The third of four Clinical Year in Review sessions was held on Tuesday, May 17, and featured reviews of some of the most important and impactful papers published over the past year in critical care, cystic fibrosis, sepsis, and bronchiectasis.
Elizabeth Wilcox, MD, PhD, ATSF, of the University of Toronto, Canada, opened the session with a review of some of the latest literature in general critical care, including recent findings reported from the BOUGIE trial on the use of a bougie versus endotracheal tube with stylet on successful intubation on the first attempt among critically ill patients undergoing tracheal intubation.
“This multicenter, randomized controlled trial showed no difference in first-pass success when comparing the use of a bougie to a stylet,” Dr. Wilcox said. “However, there was a significantly lower rate of first-pass success in the BOUGIE trial as compared to the BEAM trial, for example, possibly due to site-specific effects. Reported comfort with different devices between centers was variable. Perhaps the main lesson to take away from this is that we all should really attempt to master both techniques.”
Next, Christine Marie Bojanowski, MD, of Tulane University School of Medicine, reviewed some of the most recent study results in cystic fibrosis, including findings from an analysis of surveys completed by people with CF, CF care programs, and the CF Foundation Patient Registry in order to examine the impact of COVID-19 and the use of telehealth in CF clinical care.
“Differences were identified in telehealth use and care perceptions by ethnicity, race, and socioeconomic characteristics,” Dr. Bojanowski said. “Notably, racial and ethnic minorities were less likely to have had a telehealth visit. This was most pronounced amongst the Hispanic and Latino population.”
Additionally, she said that individuals who reported financial difficulties found telehealth more difficult to use and were less likely to believe that their concerns were addressed during telehealth visits.
“Telehealth is likely to continue to be an important aspect of CF care; however, in order to provide equitable CF telehealth services, further studies are needed to better understand the barriers and promoters to use amongst a diverse population of people with CF,” she said.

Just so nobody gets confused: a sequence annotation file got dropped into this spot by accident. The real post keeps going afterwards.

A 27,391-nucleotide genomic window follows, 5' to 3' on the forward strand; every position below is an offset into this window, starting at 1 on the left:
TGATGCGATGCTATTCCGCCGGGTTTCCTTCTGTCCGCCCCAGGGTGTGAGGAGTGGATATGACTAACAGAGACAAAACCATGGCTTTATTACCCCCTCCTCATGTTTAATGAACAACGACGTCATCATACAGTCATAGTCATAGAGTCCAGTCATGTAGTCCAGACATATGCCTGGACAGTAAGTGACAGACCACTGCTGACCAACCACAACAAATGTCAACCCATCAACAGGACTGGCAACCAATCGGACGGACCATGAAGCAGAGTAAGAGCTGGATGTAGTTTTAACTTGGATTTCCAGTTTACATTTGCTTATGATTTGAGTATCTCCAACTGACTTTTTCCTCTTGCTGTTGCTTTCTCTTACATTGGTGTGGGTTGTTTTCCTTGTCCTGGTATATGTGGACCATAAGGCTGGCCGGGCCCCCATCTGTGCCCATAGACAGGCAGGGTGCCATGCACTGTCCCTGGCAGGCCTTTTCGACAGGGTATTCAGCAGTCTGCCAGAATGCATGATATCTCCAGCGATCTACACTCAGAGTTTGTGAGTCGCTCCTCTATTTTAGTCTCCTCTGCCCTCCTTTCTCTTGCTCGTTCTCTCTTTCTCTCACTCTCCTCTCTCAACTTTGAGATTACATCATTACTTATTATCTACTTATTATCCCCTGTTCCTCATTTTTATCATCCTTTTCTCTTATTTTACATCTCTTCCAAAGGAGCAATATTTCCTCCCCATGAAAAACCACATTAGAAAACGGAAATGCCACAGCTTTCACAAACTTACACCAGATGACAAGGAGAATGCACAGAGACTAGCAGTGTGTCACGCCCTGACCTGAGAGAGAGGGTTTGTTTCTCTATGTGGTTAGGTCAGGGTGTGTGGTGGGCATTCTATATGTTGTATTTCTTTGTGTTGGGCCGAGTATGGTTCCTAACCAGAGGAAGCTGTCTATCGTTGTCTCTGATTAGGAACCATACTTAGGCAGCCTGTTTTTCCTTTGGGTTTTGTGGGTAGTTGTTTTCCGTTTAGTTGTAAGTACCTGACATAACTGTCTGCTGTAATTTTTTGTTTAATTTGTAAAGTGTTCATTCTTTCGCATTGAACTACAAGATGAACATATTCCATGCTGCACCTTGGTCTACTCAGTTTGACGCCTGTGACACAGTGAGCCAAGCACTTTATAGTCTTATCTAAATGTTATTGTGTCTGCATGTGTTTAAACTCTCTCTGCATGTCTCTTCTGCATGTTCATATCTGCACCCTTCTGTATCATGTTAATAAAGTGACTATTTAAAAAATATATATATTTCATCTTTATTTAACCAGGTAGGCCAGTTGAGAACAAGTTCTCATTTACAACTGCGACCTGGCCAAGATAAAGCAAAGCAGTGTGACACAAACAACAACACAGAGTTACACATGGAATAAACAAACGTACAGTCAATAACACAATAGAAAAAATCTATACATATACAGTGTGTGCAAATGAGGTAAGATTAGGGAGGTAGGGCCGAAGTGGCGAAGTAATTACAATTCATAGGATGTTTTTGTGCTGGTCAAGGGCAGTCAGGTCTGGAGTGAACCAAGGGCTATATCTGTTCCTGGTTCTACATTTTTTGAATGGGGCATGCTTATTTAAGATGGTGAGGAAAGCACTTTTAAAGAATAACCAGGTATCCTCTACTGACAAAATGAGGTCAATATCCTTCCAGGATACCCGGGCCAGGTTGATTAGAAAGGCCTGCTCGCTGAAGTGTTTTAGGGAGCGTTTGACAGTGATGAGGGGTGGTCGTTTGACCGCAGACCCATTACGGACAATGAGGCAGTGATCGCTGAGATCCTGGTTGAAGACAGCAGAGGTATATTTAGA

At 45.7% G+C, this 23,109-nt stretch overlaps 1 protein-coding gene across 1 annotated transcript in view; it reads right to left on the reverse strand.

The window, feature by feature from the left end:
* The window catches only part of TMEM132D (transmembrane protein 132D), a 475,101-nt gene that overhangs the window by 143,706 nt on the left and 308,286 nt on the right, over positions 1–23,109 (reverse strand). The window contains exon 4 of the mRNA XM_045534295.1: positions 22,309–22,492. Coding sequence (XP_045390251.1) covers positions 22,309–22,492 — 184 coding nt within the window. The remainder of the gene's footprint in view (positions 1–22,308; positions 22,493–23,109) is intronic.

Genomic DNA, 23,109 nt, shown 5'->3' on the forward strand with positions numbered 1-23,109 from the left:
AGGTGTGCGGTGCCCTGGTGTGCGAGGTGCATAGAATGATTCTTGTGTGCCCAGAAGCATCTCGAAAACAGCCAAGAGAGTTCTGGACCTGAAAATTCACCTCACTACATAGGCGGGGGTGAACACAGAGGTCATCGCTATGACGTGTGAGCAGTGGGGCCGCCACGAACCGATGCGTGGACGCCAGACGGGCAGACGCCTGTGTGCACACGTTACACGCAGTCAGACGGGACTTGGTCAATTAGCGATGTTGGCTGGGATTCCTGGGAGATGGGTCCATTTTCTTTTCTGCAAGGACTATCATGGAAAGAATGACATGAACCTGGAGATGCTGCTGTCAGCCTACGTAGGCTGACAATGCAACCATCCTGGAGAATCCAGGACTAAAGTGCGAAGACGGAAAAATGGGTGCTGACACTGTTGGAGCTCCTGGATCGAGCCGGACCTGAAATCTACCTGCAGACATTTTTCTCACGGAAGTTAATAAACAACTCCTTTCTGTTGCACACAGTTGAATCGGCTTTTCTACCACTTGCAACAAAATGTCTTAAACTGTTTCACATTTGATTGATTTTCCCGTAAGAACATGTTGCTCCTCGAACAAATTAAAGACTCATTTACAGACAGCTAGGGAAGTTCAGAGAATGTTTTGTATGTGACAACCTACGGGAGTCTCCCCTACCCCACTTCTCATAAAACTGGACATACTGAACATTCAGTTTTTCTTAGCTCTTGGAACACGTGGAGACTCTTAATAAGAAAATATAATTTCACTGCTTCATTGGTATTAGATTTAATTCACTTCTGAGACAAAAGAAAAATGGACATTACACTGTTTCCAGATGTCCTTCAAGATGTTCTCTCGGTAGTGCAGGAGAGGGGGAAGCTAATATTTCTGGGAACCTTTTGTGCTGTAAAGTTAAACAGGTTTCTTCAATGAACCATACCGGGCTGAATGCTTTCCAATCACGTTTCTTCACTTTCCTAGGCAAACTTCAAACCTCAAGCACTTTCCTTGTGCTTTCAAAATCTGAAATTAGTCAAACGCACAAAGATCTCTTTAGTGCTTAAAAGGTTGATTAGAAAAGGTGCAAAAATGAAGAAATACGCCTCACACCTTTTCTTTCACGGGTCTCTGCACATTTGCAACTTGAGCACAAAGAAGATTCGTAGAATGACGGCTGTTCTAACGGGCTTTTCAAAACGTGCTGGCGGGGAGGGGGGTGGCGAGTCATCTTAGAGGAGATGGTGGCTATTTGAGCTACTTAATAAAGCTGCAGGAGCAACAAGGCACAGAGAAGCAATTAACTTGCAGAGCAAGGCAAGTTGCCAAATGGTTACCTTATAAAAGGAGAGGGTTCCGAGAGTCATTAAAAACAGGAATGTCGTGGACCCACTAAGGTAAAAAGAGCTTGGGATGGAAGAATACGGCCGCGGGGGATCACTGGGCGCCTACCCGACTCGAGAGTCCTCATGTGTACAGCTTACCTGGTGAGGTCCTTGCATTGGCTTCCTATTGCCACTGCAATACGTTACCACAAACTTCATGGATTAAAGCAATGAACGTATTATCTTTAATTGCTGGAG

Flavia R. Machado, PhD, MD, of Universidade Federal de Sāo Paulo, Brazil, followed with a review of recent literature related to the treatment of sepsis, including findings from a study looking at the global burden of antimicrobial multidrug resistance in sepsis.
“The highest burden is, as expected, in low-resource settings where the prevalence of infections is higher and prevention strategies, quality of care, laboratory infrastructure to guide treatment, insufficient regulations, and inadequate access are drivers for resistance,” Dr. Machado said. “Understanding the burden of AMR is a key step to reduce sepsis AMR deaths by enhancing prevention strategies, improving current vaccination programs, reducing unnecessary exposure to antibiotics, improvement of stewardship programs, increasing access to current available antibiotics, and the development of new ones all around the world.”
In the final presentation of the session, Wael ElMaraachli, MD, of the University of California, San Diego, discussed the latest findings in bronchiectasis, including the results of a recent study looking at bronchoscopic airway clearance therapy for acute exacerbations of bronchiectasis.
In this study, patients in the intervention arm received bronchoscopy with suctioning of secretions in addition to usual therapy, while the patients in the control arm received only usual therapy. Usual therapy consisted of antibiotics chosen by the treating physician and other airway clearance measures.
“This is the first randomized controlled trial that aims to explore the benefits and risks of B-ACT therapy in managing acute bronchiectasis exacerbations,” Dr. ElMaraachli said. “Among the findings, there was a statistically significant increase in the clinically meaningful primary outcome of time to first exacerbation after bronchoscopy as compared to usual therapy.”